Celebrating 100 Shows of Koogu
The Koogu journey has been filled with surprises that took us to various places and made us meet some amazing people.
At the completion of over a 100 shows we would like to thank every audience member and every space which was part of this journey.
Koogu_ not-so-random thoughts
One of the most oft questions that I face from people is ‘how did it go?’ And I am increasingly finding myself in a place where I cannot tell. I wonder what is this a symptom of. Too many shows, lack of a basic intelligence, or old age – I suspect it is a combination of all and perhaps more.
After a performance the only thing I feel is ‘alright – it is done’. Don’t misunderstand me it is not that I wanted to get it over with… it is more like a step in a long, arduous and spectacular journey. And I find myself almost immediately preparing for the next step.
A feedback that has consistently grown with the number of performances is about feeling ‘love’. In all my experience as a performer and otherwise – it is an audience feedback that I have never really come across. Love, to me, is an interesting experience – because so much has been written, sung and performed on the subject – it has almost become an intellectual experience. Koogu seems to be, more often than before, providing a space for members of audience to actually feel ‘love’. That is fascinating.
A 100 plus shows – Koogu has come a long way since the November of 2013. I now feel it is time to end the journey. I feel Koogu has brought me to many places, and they are not all tangible, physical places. Koogu has brought people together, and touched them in a special way – just for a fleeting moment. I feel happy about that.
‘Koogu’ and I have been a part of each other right from the rehearsal stages. I don’t really recollect my first reaction to it as I was more interested in photographing the work. It is only eventually I learnt that I need to be a part of the performance to be able to document it better. A realization that has helped me improve my work but I’m still learning.
It is only very recently, after over 50 shows of Koogu, that in a workshop led by Anish on the making of Koogu, that something opened up for me. He took people attending the workshop through a process of movement and then text. Though I’ve been through this process in one of his earlier workshops, at that point I had been more concentrated on getting something right- without really understanding what that ‘something’ was!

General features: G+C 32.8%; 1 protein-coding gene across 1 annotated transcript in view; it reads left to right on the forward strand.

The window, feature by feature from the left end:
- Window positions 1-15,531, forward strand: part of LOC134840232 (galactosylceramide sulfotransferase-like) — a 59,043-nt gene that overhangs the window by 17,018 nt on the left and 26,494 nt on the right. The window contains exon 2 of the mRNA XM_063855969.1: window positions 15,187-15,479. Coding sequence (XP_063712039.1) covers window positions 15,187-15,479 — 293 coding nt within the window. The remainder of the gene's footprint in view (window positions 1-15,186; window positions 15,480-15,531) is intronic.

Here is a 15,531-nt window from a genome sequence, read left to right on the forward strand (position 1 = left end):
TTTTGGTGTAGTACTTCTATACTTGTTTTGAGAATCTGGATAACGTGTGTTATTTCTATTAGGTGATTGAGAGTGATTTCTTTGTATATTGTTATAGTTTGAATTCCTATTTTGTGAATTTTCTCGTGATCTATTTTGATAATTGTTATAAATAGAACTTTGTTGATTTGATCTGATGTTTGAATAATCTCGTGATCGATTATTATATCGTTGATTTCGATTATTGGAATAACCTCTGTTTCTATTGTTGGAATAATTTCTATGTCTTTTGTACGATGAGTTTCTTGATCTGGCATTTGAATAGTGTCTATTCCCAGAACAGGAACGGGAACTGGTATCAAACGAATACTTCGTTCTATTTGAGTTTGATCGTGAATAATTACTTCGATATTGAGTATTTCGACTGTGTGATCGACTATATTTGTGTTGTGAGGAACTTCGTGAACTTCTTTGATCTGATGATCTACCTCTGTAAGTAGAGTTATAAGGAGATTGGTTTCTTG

In the recent workshop, however – I was an observer and realized how I can most effectively use the Koogu- making process is in the work that I do. So far, I had been stuck in my work as a visual artist, wanting to create works but not knowing where to start. I now wish to apply the same process in the making of my works.
We opened Koogu to an invited audience of just eight people at Visthar, on Hennur Road. Post the opening Anish decided to perform every Thursday (or was it Friday?) irrespective of whether we had an audience or not. Needless to say, it was a very slim audience on most Thursdays. On one such Thursday we (Anish, Michel and I) found ourselves waiting quite alone. It didn’t help that it was pouring and there was no power. It was pitch dark, and we couldn’t even see each other inside the theatre. Anish still wanted to perform; Michel and I were convinced that he shouldn’t. There was no audience(Michel and I were part of the team working on lights and sound and therefore didn’t count as audience) and more importantly there was no power, which meant we couldn’t see the performer even if he performed in front of us. We were still arguing about whether or not Anish should perform when someone from Visthar came in gave us a few candles. Anish went ahead and performed in candle light; to just to the two of us. It was a spectacular show, one of the most beautiful I have ever seen, very moving and poignant.
We’ve just celebrated 100 shows of Koogu- Sandbox Collective’s first production. We’ve performed across the country and abroad, in homes, offices, basements, kitchens; even a Sal forest in Assam. It’s difficult for me to articulate why, but that show in the dark, with two flickering candles, and just two people in the audience remains my most favourite show. It taught me something-about what constitutes a performance. And, where we stand, as artists.